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>>Judge Kaplan's stab at a solution to the linking puzzle as part of his August 17th decision in the highly-publicized DeCSS case, which pitted eight movie studios against Eric Corley, who, under the name Emmanuel Goldstein, runs a print and Web publication, "2600: The Hacker Quarterly."<<
The EFF has an archive of transcripts and presentations at [eff.org...] but it is incomplete at the time of this posting.
A news article from January 21, 2000 spells out the core issues in the case here: [idg.net...]
The opinion and final judgement may be found (in .PDF format) here: [eon.law.harvard.edu...]
The judgement does not contain any far-reaching implications about the legality of linking to other Web sites, except in that it may be used as a precedent in future cases where injunctions are sought against linking to sites with illegal content. Most Internet Service Providers already forbid such linking, and this judgement (within the jurisdiction of the United States judicial system) merely makes that a legally binding requirement.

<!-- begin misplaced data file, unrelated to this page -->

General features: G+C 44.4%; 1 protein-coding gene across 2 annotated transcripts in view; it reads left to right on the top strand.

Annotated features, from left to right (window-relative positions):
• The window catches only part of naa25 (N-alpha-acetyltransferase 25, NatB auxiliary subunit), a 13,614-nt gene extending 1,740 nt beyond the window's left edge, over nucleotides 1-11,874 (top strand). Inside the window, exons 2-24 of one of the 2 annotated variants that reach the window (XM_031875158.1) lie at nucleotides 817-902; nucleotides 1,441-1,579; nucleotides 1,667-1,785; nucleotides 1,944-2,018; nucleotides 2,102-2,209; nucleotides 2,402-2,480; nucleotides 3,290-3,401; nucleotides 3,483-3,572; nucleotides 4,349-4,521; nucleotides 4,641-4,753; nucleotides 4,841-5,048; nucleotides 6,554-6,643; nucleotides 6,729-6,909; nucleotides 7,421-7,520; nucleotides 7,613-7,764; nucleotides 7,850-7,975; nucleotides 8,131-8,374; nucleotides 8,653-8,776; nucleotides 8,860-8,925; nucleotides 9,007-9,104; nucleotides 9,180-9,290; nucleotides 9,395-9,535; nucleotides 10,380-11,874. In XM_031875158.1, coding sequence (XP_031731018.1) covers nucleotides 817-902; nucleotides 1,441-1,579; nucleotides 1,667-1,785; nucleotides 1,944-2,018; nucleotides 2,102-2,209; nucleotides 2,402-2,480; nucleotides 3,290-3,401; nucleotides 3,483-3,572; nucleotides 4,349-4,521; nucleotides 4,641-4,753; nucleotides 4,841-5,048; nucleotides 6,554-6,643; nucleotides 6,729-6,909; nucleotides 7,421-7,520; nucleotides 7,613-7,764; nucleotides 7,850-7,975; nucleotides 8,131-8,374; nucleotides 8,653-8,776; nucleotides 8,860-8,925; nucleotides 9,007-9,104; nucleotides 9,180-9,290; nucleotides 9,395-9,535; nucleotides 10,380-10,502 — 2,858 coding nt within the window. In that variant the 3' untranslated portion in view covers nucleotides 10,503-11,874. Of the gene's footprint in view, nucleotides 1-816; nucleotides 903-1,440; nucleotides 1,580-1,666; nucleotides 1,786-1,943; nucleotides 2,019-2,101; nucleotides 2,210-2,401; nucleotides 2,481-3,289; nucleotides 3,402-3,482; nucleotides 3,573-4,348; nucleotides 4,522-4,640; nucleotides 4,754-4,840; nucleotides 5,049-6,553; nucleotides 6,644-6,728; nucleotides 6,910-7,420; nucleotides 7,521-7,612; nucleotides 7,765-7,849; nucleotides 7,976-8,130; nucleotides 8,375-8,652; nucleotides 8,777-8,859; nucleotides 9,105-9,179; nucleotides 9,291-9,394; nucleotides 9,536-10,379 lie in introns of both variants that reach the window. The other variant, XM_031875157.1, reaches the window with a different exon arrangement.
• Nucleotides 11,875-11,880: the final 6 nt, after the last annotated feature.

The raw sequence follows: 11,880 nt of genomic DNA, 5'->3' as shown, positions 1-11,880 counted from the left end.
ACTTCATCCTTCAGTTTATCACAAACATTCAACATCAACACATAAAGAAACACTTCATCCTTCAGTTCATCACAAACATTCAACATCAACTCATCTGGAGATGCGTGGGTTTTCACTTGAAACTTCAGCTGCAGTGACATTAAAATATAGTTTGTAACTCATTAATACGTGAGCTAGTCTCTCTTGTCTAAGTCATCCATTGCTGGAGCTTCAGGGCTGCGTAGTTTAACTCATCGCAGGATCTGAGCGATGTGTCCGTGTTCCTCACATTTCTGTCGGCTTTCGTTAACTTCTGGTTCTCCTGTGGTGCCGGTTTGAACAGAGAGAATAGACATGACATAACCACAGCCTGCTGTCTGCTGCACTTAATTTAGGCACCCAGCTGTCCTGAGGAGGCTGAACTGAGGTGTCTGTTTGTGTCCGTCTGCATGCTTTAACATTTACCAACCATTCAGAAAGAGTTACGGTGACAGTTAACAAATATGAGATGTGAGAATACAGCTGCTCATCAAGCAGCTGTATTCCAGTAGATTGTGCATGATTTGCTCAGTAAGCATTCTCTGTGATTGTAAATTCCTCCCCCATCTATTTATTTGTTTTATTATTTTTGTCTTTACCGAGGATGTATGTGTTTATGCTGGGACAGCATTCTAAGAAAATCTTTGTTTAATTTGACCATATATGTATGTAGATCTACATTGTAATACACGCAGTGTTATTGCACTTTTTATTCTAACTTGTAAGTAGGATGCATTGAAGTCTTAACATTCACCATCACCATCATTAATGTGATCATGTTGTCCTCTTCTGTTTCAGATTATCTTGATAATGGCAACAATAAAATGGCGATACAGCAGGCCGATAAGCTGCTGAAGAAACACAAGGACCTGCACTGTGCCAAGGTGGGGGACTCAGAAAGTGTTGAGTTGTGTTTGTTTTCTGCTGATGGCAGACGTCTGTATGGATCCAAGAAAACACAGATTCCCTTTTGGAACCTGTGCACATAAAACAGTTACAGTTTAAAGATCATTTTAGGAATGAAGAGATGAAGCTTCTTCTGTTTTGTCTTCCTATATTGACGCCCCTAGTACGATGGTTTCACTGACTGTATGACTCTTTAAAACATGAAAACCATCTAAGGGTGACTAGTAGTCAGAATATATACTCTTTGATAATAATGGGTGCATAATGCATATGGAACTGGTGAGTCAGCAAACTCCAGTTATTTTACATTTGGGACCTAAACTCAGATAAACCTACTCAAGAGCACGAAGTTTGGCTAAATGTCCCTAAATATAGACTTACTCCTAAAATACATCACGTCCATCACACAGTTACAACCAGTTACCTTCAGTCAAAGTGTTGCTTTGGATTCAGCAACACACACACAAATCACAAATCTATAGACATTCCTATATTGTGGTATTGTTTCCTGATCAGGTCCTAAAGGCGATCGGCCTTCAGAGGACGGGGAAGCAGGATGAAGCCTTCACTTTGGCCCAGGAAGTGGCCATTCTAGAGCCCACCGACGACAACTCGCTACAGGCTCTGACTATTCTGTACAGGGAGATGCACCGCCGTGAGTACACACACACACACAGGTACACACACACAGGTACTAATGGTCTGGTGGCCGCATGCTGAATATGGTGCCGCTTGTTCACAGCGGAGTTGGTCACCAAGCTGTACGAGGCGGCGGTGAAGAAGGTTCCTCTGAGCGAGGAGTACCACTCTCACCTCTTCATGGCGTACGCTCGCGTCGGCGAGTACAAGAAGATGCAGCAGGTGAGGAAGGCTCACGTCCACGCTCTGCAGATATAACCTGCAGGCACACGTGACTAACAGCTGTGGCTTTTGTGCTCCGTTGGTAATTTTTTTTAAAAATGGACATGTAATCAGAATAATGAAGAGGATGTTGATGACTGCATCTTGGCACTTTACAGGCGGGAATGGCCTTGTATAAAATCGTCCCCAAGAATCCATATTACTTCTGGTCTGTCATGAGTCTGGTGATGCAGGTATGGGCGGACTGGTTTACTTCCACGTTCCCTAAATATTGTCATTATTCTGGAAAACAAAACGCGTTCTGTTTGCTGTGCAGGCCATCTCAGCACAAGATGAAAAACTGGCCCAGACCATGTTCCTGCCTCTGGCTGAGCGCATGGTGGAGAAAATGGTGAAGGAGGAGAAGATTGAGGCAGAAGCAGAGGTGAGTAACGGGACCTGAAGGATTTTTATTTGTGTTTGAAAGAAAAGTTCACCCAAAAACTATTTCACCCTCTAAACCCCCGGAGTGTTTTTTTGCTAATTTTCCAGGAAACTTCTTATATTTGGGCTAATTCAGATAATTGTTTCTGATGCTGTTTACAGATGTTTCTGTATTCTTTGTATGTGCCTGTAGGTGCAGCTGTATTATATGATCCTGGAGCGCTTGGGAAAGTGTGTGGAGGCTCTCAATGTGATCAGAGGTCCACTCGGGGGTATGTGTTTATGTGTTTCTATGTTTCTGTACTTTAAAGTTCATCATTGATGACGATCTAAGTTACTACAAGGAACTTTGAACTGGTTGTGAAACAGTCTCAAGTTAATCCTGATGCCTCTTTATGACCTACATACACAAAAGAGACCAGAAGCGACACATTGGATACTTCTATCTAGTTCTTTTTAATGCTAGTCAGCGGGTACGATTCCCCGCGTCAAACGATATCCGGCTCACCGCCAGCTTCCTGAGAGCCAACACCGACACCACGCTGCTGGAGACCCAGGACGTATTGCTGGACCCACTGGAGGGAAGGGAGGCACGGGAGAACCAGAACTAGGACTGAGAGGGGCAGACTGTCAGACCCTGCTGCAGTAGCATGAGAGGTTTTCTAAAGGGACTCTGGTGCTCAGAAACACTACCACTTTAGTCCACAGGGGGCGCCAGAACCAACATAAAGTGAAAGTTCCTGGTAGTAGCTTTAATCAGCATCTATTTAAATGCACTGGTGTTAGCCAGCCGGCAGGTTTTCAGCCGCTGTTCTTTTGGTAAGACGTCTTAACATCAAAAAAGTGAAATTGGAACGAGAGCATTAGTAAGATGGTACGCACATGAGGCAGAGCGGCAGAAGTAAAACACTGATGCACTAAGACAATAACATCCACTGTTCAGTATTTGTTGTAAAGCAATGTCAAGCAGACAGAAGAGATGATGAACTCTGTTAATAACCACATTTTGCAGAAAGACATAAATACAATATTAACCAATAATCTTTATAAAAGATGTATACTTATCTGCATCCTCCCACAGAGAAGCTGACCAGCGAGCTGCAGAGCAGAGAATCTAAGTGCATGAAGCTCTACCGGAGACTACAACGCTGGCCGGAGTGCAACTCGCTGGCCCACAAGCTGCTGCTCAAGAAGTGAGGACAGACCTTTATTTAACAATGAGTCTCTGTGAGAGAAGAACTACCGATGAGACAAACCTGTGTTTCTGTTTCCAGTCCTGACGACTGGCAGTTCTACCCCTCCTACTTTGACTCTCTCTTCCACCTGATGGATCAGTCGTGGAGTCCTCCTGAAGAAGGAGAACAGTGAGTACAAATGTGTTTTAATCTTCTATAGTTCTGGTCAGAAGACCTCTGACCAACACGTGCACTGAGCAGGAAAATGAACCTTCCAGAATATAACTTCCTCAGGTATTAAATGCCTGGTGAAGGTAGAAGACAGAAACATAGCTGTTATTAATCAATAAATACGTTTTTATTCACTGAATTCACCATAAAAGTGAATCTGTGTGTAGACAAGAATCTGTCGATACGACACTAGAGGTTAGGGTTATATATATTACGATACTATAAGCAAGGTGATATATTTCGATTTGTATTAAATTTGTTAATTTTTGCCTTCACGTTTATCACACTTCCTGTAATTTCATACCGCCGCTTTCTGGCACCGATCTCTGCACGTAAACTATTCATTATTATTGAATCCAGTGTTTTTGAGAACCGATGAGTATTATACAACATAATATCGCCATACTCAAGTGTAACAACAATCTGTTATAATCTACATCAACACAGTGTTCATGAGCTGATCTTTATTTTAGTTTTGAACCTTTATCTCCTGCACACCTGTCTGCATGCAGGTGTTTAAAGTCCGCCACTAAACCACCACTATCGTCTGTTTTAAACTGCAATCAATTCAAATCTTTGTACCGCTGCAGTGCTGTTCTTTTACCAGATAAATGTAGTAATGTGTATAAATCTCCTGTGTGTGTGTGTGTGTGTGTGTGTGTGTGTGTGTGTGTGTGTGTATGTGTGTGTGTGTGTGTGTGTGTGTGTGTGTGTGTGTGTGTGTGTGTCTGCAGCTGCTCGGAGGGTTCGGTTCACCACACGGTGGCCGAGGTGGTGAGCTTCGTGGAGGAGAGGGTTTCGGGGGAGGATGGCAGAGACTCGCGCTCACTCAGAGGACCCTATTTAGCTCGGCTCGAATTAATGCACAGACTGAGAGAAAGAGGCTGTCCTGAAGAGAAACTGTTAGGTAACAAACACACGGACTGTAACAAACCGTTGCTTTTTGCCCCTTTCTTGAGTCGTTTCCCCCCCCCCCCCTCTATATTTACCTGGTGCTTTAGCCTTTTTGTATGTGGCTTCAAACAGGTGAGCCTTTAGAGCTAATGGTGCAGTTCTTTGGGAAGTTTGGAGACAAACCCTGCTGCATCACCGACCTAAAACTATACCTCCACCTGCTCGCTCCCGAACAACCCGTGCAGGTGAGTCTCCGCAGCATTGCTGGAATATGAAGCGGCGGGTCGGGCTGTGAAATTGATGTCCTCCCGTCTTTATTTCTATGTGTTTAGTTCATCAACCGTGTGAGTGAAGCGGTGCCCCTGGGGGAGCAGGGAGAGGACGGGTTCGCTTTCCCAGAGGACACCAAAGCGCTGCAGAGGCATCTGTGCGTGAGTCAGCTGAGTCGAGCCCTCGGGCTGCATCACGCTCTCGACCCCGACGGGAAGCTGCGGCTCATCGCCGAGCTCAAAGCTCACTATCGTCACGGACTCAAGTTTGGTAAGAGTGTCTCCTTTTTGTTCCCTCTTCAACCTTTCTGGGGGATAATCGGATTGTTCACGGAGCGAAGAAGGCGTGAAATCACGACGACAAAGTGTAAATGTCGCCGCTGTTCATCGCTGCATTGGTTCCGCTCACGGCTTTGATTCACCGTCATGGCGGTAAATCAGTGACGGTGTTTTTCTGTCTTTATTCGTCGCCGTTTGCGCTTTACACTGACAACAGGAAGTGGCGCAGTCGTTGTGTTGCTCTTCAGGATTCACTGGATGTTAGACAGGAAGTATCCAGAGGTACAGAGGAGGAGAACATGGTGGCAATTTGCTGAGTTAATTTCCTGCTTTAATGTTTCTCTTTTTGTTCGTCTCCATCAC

The judgement in no way threatens the freedom to link to legal content.
Disclaimer: I am not an attorney. Nor do I play one on television or the Internet, or in the movies, or on radio. I do not dispense legal advice. People who want legal advice should consult an attorney.